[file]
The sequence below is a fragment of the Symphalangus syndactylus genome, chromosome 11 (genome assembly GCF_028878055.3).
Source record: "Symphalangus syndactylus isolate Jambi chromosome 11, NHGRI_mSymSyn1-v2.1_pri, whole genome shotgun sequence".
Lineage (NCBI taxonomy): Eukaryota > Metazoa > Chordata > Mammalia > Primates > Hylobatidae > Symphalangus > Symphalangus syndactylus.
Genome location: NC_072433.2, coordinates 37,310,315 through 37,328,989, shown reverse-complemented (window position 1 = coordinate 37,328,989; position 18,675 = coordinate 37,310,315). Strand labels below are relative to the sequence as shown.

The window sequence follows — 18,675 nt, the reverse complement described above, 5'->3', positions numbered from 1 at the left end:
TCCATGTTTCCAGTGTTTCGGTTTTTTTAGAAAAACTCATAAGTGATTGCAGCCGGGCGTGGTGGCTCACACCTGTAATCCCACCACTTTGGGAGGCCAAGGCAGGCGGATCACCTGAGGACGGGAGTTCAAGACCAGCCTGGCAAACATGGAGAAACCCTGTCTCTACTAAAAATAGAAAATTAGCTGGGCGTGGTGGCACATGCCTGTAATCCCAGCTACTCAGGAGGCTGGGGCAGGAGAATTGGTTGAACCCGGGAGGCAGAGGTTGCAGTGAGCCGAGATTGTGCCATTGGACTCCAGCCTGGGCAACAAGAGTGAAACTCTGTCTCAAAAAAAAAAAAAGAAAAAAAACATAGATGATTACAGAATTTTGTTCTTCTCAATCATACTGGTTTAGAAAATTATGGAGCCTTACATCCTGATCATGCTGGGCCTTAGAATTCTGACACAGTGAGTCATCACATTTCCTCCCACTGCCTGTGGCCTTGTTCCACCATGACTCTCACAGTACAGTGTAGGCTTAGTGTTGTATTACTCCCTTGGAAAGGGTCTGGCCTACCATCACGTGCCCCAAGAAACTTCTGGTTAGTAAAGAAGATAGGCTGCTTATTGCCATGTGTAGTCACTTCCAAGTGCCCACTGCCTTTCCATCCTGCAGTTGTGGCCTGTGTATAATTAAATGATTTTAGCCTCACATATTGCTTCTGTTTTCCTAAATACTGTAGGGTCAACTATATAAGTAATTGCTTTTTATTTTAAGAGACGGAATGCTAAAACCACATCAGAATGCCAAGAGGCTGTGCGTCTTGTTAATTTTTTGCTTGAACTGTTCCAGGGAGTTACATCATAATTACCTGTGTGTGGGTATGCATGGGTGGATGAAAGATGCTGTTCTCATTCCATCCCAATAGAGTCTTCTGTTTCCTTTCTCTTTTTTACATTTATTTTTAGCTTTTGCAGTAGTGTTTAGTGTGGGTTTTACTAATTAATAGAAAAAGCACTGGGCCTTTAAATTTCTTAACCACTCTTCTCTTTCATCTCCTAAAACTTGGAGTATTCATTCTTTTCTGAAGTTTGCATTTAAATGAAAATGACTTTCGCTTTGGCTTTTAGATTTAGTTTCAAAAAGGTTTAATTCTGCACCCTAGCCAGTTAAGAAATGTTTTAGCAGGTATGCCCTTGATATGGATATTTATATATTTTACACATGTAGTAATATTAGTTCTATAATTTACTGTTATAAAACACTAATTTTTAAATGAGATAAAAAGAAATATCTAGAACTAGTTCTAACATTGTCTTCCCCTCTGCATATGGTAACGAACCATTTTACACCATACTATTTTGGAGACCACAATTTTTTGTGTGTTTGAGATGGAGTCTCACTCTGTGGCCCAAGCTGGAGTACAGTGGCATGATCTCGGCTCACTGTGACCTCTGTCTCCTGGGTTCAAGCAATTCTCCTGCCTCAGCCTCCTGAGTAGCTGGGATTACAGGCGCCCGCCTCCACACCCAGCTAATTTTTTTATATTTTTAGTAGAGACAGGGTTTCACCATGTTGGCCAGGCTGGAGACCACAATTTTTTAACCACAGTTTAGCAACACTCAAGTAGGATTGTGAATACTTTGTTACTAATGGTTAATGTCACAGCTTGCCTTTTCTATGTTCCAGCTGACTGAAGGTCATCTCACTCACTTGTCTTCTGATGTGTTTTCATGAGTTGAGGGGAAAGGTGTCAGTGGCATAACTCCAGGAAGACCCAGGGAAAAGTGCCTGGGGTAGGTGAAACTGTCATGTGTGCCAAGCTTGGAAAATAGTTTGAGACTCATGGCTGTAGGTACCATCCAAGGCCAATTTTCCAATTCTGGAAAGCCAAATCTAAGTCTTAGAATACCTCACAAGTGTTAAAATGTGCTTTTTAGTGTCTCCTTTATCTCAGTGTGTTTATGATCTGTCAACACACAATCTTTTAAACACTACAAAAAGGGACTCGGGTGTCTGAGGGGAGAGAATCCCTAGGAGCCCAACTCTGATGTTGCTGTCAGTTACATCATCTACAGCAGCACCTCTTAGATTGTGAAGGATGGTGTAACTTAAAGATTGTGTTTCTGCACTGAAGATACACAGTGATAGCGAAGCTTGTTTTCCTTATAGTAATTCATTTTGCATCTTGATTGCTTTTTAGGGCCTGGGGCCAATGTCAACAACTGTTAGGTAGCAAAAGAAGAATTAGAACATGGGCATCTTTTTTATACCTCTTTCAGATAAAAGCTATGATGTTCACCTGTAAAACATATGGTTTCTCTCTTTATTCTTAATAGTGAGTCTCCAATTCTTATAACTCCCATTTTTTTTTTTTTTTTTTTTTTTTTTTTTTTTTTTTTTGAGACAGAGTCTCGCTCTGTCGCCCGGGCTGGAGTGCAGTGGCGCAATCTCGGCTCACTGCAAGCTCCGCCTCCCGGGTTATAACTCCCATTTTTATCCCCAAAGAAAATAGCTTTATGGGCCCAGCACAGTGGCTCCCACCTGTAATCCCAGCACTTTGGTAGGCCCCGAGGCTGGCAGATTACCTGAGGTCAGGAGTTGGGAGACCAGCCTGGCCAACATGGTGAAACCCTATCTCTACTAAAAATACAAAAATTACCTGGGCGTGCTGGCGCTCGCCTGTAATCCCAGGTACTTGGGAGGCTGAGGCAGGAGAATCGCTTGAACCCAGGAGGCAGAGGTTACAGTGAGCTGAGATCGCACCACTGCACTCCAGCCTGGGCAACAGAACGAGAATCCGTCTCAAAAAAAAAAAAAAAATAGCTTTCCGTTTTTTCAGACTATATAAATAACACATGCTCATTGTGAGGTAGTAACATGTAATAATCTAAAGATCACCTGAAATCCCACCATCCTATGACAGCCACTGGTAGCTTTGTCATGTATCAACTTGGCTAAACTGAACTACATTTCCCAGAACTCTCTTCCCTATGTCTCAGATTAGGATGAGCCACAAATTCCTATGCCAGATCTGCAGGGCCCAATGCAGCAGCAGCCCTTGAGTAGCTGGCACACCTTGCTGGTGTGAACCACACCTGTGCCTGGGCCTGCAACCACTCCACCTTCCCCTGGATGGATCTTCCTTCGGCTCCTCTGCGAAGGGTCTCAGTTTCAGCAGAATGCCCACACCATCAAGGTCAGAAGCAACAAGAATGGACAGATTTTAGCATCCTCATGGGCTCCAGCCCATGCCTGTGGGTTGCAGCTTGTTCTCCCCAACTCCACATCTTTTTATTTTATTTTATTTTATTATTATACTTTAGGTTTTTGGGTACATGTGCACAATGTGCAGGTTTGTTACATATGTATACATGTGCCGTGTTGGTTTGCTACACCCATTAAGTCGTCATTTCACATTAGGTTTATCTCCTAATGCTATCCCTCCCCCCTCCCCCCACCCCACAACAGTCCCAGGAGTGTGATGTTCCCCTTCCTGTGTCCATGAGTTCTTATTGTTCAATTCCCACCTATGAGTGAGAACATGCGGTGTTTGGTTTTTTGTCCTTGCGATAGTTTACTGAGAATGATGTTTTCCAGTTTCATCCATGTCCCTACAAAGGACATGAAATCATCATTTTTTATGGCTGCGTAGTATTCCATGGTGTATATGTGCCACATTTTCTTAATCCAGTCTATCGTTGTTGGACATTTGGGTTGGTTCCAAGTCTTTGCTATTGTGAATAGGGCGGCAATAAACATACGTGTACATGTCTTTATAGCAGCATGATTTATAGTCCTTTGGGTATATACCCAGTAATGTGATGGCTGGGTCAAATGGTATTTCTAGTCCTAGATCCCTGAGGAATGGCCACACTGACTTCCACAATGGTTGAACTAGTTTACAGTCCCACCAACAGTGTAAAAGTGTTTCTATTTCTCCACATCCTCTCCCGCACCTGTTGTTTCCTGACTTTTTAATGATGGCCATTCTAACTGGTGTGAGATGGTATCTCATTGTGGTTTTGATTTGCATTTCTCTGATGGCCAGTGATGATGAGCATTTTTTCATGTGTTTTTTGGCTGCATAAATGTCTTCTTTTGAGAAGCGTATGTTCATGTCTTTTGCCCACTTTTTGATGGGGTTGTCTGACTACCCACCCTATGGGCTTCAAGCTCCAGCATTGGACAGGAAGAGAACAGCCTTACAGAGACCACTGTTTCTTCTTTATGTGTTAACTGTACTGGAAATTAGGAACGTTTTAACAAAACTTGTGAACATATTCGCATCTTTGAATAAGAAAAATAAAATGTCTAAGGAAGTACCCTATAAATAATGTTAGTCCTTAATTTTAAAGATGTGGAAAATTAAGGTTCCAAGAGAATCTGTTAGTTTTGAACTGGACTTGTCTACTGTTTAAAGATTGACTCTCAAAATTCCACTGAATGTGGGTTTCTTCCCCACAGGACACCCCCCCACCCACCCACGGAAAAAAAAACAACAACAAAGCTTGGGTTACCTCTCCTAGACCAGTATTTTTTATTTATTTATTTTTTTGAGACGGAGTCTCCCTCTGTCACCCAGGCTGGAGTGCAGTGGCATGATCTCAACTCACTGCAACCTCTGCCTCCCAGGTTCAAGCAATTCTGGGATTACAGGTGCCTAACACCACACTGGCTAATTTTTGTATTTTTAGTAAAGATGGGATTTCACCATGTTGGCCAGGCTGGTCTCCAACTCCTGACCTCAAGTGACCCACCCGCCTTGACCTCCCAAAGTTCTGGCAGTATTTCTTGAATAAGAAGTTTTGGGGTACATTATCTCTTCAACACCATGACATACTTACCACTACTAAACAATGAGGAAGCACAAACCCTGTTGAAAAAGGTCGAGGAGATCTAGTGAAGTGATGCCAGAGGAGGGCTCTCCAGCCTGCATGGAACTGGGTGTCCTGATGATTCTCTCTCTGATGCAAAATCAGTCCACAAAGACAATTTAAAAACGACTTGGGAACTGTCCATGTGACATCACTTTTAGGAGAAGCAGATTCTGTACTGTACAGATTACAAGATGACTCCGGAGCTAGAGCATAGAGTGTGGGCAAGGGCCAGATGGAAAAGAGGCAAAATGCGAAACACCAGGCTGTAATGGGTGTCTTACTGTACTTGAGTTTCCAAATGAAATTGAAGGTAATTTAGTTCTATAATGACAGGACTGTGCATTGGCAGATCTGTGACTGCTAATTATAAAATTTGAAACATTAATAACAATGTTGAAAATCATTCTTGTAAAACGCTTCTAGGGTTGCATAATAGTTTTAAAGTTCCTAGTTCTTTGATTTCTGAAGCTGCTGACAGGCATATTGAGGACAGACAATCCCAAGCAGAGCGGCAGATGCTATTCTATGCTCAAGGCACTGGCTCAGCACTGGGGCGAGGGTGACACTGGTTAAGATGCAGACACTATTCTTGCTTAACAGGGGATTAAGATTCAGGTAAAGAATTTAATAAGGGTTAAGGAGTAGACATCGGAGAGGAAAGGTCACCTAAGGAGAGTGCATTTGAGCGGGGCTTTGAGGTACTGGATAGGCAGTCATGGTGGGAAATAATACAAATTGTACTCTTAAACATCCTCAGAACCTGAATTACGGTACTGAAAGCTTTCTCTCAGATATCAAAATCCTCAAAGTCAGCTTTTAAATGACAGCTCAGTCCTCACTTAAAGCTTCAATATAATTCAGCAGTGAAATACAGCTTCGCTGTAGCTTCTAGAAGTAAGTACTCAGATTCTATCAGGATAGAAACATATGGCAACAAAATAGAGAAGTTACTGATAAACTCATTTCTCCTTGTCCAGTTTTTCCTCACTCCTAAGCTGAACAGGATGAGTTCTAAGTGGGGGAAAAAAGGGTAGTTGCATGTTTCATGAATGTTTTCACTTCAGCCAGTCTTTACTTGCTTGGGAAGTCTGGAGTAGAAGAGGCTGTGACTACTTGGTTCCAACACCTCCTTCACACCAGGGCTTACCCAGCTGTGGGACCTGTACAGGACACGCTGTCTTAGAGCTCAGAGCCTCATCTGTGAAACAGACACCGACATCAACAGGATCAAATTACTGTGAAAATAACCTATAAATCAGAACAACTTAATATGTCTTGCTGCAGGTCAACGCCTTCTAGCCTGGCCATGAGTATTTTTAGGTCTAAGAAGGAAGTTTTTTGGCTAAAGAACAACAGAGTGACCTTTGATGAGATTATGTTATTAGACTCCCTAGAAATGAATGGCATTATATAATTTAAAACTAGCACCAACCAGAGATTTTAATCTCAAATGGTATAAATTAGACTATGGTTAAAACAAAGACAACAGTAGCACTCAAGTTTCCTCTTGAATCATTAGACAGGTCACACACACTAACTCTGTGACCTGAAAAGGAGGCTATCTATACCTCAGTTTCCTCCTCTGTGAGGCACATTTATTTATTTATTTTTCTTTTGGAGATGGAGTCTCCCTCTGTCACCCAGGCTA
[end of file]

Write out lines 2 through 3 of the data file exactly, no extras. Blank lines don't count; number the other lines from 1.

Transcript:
Source record: "Symphalangus syndactylus isolate Jambi chromosome 11, NHGRI_mSymSyn1-v2.1_pri, whole genome shotgun sequence".
Lineage (NCBI taxonomy): Eukaryota > Metazoa > Chordata > Mammalia > Primates > Hylobatidae > Symphalangus > Symphalangus syndactylus.